13. A protective porous elastic sleeve for isolating plant potting material from humans and animals, comprising: a) a porous elastic sleeve having an opening on at least one end of the sleeve; b) said opening of the sleeve being stretchable over the wall of a pot, which pot has a bottom, a wall extending vertically upwards from the bottom, an open top and which pot contains potting material and a plant which extends vertically upwards from said potting material, c) the sleeve being extendable along said wall until a partial length of the sleeve, including said opening, extends above an upper edge of the pot; and d) said length of the elastic sleeve being releasable over the top of the pot so that a perimeter of said opening is recoverable towards an unstretched perimeter of said opening, to thereby at least partially cover said open top and restrict access to the potting material.

Description:

FIELD OF INVENTION

Present invention relates to elastic net protecting the soil and other potting material in a plant, flower or tree receptacle from children and pets from digging soil by covering the area between the upper edge of the pot and the stem of the plant.

BACKGROUND OF THE INVENTION

When infants start learning to walk they are looking for support from from all kind of objects locating home. Flower and plant pots are very popular, since they are on the right hight and often heavy enough to give great support. However when holding themselves in upright position they also find playing with the soil in the pot exciting. Soon or later the soil is spread to the surroundings. We avoided this dilemma with our daughter Frances and older son Andrew, since when they were young we lived on Manhattan and didn't have space for plants standing on the floor. However, our youngest son John learned to walk in New Jersey where we had several plants, so we had to figure out something. John just not only spread the soil all over but also like to eat it.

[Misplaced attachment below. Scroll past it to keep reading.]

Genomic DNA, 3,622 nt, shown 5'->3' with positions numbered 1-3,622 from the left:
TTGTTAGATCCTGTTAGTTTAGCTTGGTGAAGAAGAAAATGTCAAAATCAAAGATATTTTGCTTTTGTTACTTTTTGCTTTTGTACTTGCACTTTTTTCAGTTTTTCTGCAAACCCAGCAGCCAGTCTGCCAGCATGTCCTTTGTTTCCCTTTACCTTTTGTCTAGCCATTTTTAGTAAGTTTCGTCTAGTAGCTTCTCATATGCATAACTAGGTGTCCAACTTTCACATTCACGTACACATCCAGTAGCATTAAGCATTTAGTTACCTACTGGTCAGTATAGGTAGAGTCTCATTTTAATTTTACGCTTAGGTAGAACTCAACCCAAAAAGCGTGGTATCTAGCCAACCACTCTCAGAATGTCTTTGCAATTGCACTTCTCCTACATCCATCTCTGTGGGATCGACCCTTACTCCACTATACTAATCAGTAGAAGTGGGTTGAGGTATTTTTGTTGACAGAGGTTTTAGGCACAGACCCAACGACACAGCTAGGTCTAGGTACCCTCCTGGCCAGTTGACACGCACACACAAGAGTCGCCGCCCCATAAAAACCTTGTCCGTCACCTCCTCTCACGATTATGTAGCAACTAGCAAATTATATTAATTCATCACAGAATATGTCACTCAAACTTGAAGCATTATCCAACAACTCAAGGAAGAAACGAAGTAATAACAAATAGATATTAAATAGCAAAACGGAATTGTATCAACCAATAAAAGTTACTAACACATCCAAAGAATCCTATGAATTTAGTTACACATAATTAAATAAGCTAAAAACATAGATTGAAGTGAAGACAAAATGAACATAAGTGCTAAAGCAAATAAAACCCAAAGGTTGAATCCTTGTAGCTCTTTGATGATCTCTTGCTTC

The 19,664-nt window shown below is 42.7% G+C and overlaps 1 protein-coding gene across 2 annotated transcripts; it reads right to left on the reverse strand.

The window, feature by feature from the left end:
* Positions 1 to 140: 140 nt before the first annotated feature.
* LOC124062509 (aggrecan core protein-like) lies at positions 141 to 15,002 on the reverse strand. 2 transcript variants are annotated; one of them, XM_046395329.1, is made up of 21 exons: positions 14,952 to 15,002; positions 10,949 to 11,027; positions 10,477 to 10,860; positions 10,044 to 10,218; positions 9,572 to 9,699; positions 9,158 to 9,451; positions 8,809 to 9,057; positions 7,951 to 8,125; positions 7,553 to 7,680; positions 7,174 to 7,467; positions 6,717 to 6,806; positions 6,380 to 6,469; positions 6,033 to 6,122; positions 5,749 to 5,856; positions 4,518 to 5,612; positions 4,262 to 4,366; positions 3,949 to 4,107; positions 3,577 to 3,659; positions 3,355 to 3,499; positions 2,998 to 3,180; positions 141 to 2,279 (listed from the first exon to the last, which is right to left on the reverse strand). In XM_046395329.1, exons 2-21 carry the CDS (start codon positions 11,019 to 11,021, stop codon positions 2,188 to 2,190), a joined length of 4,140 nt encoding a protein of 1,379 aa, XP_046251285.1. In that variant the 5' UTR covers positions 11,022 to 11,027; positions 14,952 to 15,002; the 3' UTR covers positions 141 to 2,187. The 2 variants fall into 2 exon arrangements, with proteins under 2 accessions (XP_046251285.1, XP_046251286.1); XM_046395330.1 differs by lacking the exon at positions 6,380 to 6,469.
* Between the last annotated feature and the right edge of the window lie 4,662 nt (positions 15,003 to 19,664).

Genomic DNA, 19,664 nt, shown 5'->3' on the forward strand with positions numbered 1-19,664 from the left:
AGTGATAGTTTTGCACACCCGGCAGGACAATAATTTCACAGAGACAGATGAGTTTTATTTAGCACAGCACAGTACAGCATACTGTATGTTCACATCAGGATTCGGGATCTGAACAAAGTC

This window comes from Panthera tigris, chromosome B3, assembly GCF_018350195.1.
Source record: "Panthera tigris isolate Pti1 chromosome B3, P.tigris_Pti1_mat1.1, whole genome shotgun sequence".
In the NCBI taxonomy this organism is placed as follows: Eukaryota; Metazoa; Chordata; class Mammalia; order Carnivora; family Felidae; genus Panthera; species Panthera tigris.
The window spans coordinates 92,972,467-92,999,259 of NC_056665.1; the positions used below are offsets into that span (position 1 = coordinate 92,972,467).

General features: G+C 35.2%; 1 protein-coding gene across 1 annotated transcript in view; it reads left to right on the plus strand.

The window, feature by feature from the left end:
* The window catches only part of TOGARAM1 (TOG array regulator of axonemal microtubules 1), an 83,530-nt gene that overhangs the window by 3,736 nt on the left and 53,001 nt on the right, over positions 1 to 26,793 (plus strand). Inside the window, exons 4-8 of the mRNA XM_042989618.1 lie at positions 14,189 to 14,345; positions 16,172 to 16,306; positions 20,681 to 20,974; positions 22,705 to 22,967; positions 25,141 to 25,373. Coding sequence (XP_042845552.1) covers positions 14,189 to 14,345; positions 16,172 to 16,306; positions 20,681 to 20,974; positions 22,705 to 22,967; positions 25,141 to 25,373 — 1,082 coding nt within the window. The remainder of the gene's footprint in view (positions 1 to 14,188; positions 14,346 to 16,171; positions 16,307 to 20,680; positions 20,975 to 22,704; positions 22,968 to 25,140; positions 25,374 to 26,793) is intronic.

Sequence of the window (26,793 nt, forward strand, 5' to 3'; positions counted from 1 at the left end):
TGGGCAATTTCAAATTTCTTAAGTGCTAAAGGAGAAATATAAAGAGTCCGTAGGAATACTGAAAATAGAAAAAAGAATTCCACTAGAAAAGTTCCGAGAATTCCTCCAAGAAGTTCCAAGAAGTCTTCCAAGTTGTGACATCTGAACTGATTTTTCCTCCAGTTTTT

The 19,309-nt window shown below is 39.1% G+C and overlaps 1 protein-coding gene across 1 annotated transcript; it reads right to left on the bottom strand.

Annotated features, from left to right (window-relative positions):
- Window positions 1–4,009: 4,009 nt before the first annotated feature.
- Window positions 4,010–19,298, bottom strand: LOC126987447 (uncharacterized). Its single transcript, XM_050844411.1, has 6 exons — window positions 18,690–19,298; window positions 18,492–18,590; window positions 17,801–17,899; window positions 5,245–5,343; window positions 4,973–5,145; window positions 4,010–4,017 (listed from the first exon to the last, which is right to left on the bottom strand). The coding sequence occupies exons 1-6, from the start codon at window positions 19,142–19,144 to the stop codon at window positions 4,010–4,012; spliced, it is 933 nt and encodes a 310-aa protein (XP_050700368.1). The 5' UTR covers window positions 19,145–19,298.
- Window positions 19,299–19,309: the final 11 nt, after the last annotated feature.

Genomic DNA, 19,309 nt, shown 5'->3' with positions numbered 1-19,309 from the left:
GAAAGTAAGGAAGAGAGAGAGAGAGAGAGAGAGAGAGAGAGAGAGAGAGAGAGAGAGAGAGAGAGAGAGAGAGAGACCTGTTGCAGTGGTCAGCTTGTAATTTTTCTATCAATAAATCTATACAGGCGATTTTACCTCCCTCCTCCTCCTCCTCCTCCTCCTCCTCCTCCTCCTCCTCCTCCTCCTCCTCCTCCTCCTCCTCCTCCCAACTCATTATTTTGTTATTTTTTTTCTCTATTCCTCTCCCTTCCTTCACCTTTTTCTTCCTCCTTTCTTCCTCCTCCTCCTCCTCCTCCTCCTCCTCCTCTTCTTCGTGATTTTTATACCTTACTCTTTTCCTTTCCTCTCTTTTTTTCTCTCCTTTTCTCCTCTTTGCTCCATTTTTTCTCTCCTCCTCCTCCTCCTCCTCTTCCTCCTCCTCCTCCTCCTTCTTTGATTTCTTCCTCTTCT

Present invention would also protect the plant and soil from household animals, pets like cats and dogs from digging the soil.

Net also prevents dropped leaves from sticking into potting soil. It can easily be shaked clean or cleaned with vacuum cleaner. The net can also be placed in an outward sloped position so that the dropped sleeves will slide down the net, out from the net.

CROSS REFERENCE TO RELATED APPLICATIONS

U.S. Pat. No. 4,706,411 issued Nov. 17, 1987 for Bo Lövqvist is made of two decomposing parts, one under the ground and second above the ground. The plant quard covers the whole plant including branches and leaves, protecting the plant against insect attacts.

U.S. Pat. No. 4,750,292 Granted for Mauritz Alstig of Östersund Sweden in Jun. 14, 1988 describes a hose-like net, protecting plants against pest attact. It has a cotton bottom part which is forming a casing around the root parts and continuing as polyamide net above the ground covering the rest of the plant. The net is burried under ground with the root ball and rest of the net is covering the stem, branches and leaves of the plant. Alstigs invention is preventing pine weevil and other pathogenic insects from attacking newly planted trees in forest industry where esthetic values are not inportant and the whole plant could be covered. However, it present invention is not covering branches and leaves. It is also characterized that Alstigs net prevents insects to get in, but as reverse, the present invention is characterized to prevent from the soil to be gigged out.